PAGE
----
About ten years ago, I realized something significant: there really are no innately “smart” and “dumb” people. Or, at least, there are so few of them as to make those labels, at a minimum, inadequate. Realizing this had far-reaching implications for how I understood others that I continue to process.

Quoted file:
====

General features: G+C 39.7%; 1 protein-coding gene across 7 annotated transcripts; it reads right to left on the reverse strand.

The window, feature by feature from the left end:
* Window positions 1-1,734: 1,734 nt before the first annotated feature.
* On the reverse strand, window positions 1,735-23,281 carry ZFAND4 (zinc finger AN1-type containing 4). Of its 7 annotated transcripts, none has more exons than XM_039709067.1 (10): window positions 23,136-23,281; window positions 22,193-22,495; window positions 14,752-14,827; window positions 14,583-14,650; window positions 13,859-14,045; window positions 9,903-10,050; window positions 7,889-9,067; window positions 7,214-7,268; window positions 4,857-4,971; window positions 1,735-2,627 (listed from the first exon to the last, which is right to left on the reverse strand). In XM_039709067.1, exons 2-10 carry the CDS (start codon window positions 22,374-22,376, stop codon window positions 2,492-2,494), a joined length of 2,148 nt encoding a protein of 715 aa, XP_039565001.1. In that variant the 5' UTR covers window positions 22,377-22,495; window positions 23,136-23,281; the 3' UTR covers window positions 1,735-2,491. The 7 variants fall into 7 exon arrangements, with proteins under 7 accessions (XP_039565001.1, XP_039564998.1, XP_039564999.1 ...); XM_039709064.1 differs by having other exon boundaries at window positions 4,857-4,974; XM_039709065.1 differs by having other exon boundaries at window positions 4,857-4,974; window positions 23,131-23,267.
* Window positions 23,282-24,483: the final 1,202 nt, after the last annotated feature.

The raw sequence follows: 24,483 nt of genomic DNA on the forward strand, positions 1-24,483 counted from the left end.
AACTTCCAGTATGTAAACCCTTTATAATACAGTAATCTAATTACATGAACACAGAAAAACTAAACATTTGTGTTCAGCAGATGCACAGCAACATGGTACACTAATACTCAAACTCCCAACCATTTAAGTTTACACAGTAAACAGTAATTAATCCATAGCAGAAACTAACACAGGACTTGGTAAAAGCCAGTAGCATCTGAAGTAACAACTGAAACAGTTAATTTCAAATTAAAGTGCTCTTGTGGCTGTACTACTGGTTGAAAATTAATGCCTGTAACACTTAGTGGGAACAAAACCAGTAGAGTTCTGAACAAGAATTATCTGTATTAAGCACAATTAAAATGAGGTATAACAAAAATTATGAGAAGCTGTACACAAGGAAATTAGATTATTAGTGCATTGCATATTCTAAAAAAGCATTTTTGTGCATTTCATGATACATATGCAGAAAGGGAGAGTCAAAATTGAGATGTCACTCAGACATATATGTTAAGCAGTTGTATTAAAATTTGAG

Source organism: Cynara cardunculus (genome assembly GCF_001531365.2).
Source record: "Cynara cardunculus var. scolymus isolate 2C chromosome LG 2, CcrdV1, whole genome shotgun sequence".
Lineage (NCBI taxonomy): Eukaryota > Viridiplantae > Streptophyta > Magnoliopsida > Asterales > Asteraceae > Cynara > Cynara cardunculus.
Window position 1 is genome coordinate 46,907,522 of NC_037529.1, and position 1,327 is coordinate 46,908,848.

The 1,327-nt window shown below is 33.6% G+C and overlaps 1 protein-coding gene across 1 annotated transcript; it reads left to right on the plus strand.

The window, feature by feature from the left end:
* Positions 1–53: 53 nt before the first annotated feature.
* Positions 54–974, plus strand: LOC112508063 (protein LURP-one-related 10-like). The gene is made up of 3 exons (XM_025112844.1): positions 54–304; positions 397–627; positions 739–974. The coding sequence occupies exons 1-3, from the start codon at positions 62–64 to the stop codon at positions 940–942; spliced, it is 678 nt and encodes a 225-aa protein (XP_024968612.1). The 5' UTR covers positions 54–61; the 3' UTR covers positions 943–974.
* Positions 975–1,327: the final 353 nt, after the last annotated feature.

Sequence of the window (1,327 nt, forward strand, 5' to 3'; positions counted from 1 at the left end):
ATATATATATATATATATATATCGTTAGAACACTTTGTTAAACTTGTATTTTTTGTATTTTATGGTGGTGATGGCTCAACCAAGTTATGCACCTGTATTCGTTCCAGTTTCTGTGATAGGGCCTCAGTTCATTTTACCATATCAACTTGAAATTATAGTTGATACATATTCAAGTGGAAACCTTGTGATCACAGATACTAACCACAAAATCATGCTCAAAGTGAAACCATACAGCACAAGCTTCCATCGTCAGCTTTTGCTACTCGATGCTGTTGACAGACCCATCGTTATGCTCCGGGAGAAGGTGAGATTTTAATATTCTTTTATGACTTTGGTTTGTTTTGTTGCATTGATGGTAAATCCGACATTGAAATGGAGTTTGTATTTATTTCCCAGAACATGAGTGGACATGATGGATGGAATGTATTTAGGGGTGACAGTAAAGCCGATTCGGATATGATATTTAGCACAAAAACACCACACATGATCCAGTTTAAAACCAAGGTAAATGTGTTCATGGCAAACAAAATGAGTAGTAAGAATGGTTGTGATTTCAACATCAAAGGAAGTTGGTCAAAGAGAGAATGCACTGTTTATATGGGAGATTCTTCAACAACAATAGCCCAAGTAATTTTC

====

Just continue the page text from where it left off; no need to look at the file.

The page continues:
There are at least two major problems with the concept of “smart/dumb” humans. The first is the idea of intelligence itself. Namely, no one can tell you what it means. Is being smart being able to sound glib, deploying just the right bon mots and being charming? Maybe… but a lot of people mask profound ignorance by being glib. Surely a brilliant engineer or poet or quant or essayist could qualify as “smart” too. There’s nothing natural about any of these skills; they’re simply activities that humans have found a way to direct their mental energies into in a way others find interesting and recognizable.